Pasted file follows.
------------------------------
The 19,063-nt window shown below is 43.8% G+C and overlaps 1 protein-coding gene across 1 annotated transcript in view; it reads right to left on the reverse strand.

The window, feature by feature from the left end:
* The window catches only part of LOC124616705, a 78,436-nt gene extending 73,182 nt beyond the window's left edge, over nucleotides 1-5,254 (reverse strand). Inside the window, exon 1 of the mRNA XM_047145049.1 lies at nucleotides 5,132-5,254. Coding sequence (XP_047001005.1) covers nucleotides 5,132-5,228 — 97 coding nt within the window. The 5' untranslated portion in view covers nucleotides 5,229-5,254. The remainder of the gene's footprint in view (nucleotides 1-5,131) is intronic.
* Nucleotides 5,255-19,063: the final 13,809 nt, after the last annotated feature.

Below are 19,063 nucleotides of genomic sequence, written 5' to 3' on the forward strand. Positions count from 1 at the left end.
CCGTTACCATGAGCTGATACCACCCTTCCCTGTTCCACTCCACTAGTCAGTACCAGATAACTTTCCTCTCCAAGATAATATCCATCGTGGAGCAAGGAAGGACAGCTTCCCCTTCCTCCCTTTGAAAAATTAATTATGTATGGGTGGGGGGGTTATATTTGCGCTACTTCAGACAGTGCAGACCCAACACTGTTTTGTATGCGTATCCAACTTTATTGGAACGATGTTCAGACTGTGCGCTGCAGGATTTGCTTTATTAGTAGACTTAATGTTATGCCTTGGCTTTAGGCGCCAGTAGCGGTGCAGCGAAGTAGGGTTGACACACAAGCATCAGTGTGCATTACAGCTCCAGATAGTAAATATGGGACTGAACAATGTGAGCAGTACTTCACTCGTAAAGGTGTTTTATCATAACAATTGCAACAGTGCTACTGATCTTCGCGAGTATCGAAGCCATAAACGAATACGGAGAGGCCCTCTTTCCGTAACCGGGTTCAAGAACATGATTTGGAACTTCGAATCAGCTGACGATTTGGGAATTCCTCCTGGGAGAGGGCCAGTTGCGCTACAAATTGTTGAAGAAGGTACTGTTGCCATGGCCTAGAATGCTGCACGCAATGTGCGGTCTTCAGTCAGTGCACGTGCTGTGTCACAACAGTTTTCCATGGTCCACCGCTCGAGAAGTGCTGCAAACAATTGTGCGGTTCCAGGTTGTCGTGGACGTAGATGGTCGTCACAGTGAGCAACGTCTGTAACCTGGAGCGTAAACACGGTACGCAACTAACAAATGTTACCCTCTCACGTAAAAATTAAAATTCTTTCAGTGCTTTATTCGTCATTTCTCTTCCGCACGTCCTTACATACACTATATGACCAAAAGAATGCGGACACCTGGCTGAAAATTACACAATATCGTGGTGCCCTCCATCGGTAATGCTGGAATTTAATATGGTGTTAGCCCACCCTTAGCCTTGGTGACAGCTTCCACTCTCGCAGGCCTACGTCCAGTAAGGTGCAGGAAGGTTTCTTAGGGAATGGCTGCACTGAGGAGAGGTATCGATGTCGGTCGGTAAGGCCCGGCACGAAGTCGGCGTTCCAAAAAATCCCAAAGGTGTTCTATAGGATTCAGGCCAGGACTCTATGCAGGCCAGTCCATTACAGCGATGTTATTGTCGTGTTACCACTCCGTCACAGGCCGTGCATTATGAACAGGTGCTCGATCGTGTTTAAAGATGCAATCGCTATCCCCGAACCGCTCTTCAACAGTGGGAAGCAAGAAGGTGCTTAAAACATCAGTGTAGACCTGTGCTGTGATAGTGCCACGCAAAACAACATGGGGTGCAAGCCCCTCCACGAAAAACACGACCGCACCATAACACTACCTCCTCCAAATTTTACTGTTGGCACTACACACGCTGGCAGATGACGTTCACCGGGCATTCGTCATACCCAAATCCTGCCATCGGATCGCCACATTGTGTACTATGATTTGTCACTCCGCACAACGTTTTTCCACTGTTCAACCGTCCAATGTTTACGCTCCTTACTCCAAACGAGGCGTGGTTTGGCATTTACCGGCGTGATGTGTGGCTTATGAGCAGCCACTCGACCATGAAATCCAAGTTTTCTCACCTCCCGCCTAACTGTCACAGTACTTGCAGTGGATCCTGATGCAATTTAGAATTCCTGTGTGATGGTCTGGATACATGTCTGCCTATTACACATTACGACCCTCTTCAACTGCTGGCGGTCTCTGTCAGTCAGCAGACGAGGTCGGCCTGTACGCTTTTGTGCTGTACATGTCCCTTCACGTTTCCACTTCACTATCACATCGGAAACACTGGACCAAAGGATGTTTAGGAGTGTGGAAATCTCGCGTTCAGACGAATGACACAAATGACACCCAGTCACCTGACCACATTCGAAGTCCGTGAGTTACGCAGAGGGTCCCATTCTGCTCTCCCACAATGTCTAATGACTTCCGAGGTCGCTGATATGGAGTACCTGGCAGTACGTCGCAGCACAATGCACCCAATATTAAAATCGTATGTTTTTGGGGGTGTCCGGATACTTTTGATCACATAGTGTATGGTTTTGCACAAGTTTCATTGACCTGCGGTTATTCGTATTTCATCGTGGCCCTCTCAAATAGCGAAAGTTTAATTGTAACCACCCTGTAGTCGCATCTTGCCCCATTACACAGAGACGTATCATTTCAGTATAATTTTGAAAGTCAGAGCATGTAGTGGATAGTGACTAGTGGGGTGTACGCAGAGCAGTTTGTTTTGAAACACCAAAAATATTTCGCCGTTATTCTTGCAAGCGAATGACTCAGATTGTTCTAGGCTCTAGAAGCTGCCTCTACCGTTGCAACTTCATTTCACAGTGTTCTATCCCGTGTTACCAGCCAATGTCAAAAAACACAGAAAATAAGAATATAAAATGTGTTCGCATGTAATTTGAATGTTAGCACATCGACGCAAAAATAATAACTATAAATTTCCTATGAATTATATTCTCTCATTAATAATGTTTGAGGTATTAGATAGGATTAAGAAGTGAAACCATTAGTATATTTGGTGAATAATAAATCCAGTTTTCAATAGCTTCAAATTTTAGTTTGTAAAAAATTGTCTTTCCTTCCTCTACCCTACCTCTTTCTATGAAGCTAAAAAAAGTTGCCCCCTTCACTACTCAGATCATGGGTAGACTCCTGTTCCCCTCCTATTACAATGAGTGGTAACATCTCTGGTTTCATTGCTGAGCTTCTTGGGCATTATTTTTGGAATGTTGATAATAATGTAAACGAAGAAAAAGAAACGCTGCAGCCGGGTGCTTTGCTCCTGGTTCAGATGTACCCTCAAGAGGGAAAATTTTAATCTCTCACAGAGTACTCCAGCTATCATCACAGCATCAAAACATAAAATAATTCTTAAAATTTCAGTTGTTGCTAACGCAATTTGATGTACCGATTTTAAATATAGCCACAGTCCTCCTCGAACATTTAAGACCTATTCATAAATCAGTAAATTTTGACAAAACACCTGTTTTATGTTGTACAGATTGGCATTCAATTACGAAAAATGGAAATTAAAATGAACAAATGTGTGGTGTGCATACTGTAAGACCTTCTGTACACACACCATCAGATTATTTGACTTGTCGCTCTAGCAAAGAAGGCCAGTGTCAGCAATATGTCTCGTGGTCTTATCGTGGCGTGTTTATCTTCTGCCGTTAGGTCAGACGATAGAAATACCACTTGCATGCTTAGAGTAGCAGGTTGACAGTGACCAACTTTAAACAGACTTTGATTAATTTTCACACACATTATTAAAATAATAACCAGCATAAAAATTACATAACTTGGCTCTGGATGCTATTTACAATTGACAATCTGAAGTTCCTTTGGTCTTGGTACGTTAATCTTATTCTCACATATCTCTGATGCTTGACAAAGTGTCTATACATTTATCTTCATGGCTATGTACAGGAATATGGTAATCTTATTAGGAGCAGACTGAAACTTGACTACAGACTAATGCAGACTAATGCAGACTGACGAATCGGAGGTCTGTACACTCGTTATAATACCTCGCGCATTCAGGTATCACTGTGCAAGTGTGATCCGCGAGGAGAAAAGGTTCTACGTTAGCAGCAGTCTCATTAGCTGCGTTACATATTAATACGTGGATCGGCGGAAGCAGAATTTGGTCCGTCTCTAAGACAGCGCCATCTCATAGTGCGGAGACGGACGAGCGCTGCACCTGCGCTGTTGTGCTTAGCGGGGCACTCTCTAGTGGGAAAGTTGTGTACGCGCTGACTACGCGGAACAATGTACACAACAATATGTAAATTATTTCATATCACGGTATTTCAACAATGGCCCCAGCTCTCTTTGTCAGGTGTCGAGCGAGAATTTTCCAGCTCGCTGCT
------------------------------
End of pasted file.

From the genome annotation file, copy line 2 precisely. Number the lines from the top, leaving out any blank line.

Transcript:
The window, feature by feature from the left end: